Back at IO, Jacklyn King gets word that an IO base was compromised by an unknown assailant and a few of their agents were killed while the attacker disappeared (see issue #7). Jacklyn admits to her assistant that a war has started. She leaves to meet with Miles Craven to get more information on a program Cole Cash was apart of. The director reveals the program was under the former director, John Lynch, and all information, staff, and buildings related to the program have been destroyed, killed, or burnt down. He asks Jacklyn what other projects she has operated and she admits to starting a think tank to find a way to take data from Skywatch without them noticing, but plays it off as an exercise. He reminds her not to make a move without consulting him first.

Back in Brooklyn, John Colt stares out into the rain and recalls his time living in Feudal Japan. It’s clear from this extended fight scene that he has been training his body to be a weapon for many years. The scene also reveals another of their race, Emp. John ends the scene by encouraging Emp to leave their technology somewhere more safe while picking up a small device. Back to the present, Kenesha reminds John they need to make a plan for the Hightower job. John requests Champaign and Kenisha scolds him for having such expensive tastes. He reminds her of the rigid social structure in which they lived on their planet, and how he was at the bottom. He only enjoys the finer things because he never had the chance before.

Class Structure.jpg

Meanwhile, Lucy Blaze gets a call from Lauren Pennington, assistant to the director of Skywatch. Lauren requests Lucy make her investigation into the exo-suit incident her top priority and to start surveillance on IO, particularly their Analysis division. Pennington explains that they believe this will assist in finding out that IO has stolen Skywatch technology.

Outside IO, Jacklyn runs into her assistant Mitch, who is ordering a rideshare. She encourages him to take the bus, pointing out the apps and conveniences created for normal people are only used as surveillance tools for IO and other organizations like them. He remarks that inside IO, he helps control everything out in the real world, but outside he just wants to be a normal human being.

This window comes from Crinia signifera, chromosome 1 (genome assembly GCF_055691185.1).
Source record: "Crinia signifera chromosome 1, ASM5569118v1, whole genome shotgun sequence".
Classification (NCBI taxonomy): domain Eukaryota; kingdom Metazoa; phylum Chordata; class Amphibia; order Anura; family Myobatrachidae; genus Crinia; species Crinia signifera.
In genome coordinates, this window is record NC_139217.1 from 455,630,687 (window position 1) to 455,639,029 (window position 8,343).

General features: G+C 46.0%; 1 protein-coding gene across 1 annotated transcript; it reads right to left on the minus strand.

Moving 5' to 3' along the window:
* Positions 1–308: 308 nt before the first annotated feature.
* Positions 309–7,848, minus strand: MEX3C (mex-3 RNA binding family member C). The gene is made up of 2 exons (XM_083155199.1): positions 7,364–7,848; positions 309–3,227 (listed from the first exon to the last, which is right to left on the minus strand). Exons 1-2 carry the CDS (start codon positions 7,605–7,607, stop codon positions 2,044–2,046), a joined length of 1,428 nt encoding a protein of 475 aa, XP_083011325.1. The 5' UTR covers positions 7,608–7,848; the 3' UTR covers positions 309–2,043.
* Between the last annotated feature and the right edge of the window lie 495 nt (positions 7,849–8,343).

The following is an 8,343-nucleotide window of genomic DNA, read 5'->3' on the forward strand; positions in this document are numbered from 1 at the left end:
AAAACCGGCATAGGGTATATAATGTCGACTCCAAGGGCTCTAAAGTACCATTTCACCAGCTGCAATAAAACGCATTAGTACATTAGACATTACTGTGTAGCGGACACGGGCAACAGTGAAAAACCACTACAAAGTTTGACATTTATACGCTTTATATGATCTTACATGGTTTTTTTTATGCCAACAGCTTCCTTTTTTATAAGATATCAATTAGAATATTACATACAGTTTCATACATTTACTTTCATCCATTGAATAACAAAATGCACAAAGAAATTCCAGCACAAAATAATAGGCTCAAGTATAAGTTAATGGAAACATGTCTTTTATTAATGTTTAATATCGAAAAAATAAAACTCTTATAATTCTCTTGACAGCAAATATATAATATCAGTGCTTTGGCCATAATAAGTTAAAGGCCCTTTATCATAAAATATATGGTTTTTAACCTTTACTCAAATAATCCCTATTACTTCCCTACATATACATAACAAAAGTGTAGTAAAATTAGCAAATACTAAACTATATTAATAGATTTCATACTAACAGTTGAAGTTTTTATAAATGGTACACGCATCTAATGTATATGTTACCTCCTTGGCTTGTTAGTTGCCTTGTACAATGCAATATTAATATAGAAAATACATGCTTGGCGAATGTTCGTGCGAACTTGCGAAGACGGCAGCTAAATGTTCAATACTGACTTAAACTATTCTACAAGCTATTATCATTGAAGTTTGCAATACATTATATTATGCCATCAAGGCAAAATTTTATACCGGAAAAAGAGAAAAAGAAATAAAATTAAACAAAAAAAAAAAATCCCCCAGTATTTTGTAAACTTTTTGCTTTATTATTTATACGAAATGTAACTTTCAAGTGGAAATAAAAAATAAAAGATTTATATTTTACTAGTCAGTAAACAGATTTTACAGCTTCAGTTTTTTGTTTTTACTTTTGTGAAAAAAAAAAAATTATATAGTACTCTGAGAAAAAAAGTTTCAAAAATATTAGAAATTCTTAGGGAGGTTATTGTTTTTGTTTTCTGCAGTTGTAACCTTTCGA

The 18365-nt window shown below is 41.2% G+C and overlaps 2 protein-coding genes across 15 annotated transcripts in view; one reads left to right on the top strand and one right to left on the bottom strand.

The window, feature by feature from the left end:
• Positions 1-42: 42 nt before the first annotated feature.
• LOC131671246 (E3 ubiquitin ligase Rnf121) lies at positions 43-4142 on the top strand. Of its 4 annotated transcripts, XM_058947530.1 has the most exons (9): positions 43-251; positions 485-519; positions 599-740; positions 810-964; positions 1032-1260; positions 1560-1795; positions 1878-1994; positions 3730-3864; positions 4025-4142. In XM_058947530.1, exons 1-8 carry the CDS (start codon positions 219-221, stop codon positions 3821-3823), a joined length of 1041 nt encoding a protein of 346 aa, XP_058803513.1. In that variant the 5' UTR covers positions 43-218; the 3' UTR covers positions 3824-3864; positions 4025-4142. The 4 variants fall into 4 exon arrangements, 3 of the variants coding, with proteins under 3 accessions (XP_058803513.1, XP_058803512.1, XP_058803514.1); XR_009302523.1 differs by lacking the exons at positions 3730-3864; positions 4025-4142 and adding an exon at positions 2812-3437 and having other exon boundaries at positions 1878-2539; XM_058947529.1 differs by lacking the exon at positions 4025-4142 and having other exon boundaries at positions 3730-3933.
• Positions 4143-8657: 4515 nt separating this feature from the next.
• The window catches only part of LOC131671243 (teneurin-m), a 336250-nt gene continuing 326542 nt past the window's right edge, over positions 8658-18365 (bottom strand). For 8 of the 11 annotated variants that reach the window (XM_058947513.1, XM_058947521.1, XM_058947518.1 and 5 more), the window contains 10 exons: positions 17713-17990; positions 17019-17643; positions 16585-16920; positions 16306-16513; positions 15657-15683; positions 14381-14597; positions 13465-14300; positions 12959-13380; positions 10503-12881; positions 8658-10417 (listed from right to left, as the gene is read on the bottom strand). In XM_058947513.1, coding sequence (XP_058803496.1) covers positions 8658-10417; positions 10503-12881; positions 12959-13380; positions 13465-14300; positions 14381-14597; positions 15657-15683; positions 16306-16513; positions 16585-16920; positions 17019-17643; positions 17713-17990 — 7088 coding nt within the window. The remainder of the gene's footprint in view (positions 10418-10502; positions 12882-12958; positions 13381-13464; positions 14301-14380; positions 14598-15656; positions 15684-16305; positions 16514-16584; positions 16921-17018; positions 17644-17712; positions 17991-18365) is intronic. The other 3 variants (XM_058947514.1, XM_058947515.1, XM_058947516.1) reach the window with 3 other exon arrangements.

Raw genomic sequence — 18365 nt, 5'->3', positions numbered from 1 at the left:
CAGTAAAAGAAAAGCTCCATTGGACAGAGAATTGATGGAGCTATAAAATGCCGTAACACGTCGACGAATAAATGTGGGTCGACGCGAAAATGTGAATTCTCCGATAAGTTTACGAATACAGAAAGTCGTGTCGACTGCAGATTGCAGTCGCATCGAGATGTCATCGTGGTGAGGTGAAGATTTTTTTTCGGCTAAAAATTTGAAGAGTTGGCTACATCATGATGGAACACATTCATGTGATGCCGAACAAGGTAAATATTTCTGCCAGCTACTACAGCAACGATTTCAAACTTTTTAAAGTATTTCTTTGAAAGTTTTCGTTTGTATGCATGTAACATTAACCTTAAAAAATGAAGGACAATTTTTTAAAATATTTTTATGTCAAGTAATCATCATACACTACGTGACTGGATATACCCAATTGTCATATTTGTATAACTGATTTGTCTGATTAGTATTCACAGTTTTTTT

Back in Jacob’s lab, Angie patches herself up. She also notices the bit of alien technology we saw in the feudal Japan scene sitting on the workbench, completely unaged. Angie decides that due to the events in the past few days, she needs to learn more about guns.

What Just Happened?

For an overall pretty slow series, this is an incredibly slow issue. John Cole’s flashback fight scene lasts an incredible 10 pages, but many of these scenes are no more than a page, and while they are not particularly interesting, they will set up for more drama in the future.

Ellis is playing a super long form chess game. The entirety of the series to date has focused on political moves and motivations that will lead to a greater climax when the time finally comes. However, we haven’t gotten there quite yet. The only thing saving this issue, and holding the series in good standing, is David-Hunt’s art. The fight scene in feudal Japan is beautiful. Clearly, when David-Hunt is given the pages to breathe, his mastery of action sequences comes to life. Every moment is rendered beautifully leading into the next.

Japan Scene

Rating: 6.0/10

Final Thought: Probably the slowest issue of an already slow-burn title. Eventually, we will reach a climax that will be exciting and explosive, but to say this issue is anything but transitionary would be a lie. When 10 pages are devoted to only a fight scene, it’s clear there is not enough story to fill out the 24 issue arc. But those 10 pages are beautifully rendered, so if you’re looking for great art, you’ll find a lot of it here.